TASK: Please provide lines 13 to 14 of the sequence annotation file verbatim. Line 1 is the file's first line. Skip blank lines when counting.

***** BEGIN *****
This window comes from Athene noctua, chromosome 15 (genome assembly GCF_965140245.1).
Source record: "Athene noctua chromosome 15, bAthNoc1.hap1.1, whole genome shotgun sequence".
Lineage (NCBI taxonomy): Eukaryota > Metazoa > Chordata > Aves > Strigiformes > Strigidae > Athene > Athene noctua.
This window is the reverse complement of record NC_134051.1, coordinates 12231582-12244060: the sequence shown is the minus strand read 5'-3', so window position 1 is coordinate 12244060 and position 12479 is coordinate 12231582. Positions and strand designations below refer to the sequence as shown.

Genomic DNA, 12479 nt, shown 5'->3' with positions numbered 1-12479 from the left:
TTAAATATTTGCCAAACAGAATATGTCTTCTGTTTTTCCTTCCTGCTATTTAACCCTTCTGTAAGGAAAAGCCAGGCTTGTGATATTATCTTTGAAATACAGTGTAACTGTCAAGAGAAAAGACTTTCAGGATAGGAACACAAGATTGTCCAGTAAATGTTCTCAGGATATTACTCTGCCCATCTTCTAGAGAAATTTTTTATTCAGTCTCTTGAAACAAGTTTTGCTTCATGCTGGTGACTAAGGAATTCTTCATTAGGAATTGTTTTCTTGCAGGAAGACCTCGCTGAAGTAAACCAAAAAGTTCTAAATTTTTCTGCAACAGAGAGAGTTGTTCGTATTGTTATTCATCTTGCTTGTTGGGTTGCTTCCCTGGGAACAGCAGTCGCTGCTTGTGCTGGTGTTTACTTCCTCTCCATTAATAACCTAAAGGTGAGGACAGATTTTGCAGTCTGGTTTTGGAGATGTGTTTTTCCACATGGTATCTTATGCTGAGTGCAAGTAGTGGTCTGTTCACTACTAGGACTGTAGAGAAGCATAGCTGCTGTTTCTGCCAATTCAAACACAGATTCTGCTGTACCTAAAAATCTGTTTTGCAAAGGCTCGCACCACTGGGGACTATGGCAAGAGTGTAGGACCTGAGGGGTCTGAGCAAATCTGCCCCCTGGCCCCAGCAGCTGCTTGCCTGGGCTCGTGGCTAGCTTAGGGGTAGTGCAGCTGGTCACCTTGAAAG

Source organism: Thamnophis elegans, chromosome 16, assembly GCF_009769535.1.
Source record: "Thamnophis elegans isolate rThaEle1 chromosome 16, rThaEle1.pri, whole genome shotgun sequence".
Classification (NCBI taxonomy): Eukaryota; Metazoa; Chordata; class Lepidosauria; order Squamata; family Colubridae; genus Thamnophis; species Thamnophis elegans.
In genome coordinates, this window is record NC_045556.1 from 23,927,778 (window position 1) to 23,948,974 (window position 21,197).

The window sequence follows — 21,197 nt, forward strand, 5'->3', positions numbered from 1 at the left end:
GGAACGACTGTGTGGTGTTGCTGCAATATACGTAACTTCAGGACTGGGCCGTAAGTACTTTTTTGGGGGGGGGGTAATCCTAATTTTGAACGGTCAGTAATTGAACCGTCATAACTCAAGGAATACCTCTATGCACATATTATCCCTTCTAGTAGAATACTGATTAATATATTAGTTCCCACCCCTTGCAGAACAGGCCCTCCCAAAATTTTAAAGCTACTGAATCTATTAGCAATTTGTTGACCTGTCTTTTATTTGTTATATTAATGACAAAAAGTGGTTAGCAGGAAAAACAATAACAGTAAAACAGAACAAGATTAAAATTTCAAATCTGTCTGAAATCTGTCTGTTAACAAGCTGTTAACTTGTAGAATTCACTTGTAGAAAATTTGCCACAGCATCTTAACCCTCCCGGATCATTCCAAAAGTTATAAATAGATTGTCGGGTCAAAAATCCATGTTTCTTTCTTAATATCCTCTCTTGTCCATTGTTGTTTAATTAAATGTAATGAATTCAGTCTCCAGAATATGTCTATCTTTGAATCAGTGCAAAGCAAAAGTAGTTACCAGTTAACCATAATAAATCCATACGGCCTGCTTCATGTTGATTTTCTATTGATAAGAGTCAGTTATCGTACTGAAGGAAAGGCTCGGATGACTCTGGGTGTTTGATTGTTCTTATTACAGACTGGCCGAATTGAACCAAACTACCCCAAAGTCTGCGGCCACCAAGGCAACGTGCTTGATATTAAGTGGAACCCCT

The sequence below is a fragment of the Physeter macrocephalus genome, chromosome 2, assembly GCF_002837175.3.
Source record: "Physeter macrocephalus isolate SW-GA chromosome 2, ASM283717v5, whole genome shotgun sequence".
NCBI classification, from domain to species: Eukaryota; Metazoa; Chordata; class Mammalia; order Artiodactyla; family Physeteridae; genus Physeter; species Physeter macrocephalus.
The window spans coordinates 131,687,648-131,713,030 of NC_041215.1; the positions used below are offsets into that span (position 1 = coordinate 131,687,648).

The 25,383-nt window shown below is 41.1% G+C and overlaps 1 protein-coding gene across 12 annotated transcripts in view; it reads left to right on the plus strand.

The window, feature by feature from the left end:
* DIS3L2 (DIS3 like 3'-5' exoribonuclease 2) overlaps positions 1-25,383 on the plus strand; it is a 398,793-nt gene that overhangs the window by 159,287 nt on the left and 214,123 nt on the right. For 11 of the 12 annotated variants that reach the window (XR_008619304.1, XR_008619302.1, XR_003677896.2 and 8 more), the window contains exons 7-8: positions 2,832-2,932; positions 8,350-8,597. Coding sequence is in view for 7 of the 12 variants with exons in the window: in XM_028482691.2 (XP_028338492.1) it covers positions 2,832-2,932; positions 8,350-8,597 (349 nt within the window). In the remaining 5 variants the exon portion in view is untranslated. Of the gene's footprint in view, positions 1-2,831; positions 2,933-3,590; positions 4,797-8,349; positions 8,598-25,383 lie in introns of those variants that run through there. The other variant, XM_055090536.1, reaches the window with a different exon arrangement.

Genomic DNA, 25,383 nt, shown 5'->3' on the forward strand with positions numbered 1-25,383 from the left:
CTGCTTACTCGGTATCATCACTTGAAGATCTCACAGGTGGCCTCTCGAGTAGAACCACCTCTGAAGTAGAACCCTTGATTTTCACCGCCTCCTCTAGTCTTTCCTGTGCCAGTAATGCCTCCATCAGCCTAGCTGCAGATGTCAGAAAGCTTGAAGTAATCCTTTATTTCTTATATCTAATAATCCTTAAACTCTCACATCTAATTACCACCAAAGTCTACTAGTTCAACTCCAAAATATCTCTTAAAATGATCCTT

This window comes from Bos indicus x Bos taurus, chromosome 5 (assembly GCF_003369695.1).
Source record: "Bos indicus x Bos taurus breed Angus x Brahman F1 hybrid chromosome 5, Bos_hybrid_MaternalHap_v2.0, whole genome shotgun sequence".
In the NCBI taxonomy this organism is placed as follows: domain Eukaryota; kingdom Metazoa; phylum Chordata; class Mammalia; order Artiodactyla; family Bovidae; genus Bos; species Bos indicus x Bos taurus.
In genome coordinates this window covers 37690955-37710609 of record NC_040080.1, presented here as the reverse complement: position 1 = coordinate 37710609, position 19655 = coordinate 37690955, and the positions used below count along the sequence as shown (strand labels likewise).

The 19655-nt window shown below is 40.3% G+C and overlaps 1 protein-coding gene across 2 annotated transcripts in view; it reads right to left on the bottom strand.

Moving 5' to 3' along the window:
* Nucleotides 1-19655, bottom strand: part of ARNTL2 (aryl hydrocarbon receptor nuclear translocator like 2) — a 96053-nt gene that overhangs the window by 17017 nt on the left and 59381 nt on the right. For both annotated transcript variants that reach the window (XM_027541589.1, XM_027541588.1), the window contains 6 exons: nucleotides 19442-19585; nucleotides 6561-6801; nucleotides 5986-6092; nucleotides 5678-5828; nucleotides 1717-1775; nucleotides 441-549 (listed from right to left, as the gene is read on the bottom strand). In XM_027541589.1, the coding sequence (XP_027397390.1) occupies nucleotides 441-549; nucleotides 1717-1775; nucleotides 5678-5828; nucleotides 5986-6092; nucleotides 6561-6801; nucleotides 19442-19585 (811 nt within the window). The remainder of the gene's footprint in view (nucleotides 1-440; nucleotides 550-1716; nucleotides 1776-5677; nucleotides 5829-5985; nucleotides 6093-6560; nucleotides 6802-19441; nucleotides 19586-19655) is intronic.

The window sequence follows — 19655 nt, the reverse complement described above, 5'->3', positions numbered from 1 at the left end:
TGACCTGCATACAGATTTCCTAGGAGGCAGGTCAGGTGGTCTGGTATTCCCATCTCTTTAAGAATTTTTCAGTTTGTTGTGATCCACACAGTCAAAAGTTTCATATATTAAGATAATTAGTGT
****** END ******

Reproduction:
The sequence below is a fragment of the Physeter macrocephalus genome, chromosome 2, assembly GCF_002837175.3.
Source record: "Physeter macrocephalus isolate SW-GA chromosome 2, ASM283717v5, whole genome shotgun sequence".